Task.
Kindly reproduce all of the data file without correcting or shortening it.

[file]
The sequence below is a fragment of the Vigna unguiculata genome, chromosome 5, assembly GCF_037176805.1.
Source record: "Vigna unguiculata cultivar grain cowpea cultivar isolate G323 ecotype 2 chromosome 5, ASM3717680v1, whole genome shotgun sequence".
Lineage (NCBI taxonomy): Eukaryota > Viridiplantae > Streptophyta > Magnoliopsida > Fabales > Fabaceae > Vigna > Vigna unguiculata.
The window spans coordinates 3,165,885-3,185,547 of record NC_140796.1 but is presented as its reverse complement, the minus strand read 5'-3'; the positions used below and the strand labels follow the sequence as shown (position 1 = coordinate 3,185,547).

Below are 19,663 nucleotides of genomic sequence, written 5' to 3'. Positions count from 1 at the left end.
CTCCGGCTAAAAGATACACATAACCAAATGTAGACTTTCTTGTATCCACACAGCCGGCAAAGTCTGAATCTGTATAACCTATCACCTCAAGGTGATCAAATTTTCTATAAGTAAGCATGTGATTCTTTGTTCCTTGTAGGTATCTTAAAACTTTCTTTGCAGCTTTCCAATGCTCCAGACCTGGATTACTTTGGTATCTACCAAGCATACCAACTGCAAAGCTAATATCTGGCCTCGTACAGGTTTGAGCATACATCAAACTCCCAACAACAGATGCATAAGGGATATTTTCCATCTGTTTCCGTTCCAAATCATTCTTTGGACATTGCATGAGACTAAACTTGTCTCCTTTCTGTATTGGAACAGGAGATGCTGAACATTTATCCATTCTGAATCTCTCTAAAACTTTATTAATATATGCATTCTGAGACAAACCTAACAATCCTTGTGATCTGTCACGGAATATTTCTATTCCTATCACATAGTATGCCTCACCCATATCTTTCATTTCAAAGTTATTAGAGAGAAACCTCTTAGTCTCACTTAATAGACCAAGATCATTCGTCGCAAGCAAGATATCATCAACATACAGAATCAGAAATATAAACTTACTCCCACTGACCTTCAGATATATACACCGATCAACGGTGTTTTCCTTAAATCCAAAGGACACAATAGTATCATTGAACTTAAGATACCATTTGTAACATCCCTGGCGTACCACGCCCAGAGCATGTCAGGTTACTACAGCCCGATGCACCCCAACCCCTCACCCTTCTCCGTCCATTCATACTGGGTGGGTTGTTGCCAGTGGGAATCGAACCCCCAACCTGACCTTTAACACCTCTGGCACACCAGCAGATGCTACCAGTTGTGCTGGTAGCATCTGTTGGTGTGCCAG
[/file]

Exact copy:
The sequence below is a fragment of the Vigna unguiculata genome, chromosome 5, assembly GCF_037176805.1.
Source record: "Vigna unguiculata cultivar grain cowpea cultivar isolate G323 ecotype 2 chromosome 5, ASM3717680v1, whole genome shotgun sequence".
Lineage (NCBI taxonomy): Eukaryota > Viridiplantae > Streptophyta > Magnoliopsida > Fabales > Fabaceae > Vigna > Vigna unguiculata.
The window spans coordinates 3,165,885-3,185,547 of record NC_140796.1 but is presented as its reverse complement, the minus strand read 5'-3'; the positions used below and the strand labels follow the sequence as shown (position 1 = coordinate 3,185,547).

Below are 19,663 nucleotides of genomic sequence, written 5' to 3'. Positions count from 1 at the left end.
CTCCGGCTAAAAGATACACATAACCAAATGTAGACTTTCTTGTATCCACACAGCCGGCAAAGTCTGAATCTGTATAACCTATCACCTCAAGGTGATCAAATTTTCTATAAGTAAGCATGTGATTCTTTGTTCCTTGTAGGTATCTTAAAACTTTCTTTGCAGCTTTCCAATGCTCCAGACCTGGATTACTTTGGTATCTACCAAGCATACCAACTGCAAAGCTAATATCTGGCCTCGTACAGGTTTGAGCATACATCAAACTCCCAACAACAGATGCATAAGGGATATTTTCCATCTGTTTCCGTTCCAAATCATTCTTTGGACATTGCATGAGACTAAACTTGTCTCCTTTCTGTATTGGAACAGGAGATGCTGAACATTTATCCATTCTGAATCTCTCTAAAACTTTATTAATATATGCATTCTGAGACAAACCTAACAATCCTTGTGATCTGTCACGGAATATTTCTATTCCTATCACATAGTATGCCTCACCCATATCTTTCATTTCAAAGTTATTAGAGAGAAACCTCTTAGTCTCACTTAATAGACCAAGATCATTCGTCGCAAGCAAGATATCATCAACATACAGAATCAGAAATATAAACTTACTCCCACTGACCTTCAGATATATACACCGATCAACGGTGTTTTCCTTAAATCCAAAGGACACAATAGTATCATTGAACTTAAGATACCATTTGTAACATCCCTGGCGTACCACGCCCAGAGCATGTCAGGTTACTACAGCCCGATGCACCCCAACCCCTCACCCTTCTCCGTCCATTCATACTGGGTGGGTTGTTGCCAGTGGGAATCGAACCCCCAACCTGACCTTTAACACCTCTGGCACACCAGCAGATGCTACCAGTTGTGCTGGTAGCATCTGTTGGTGTGCCAG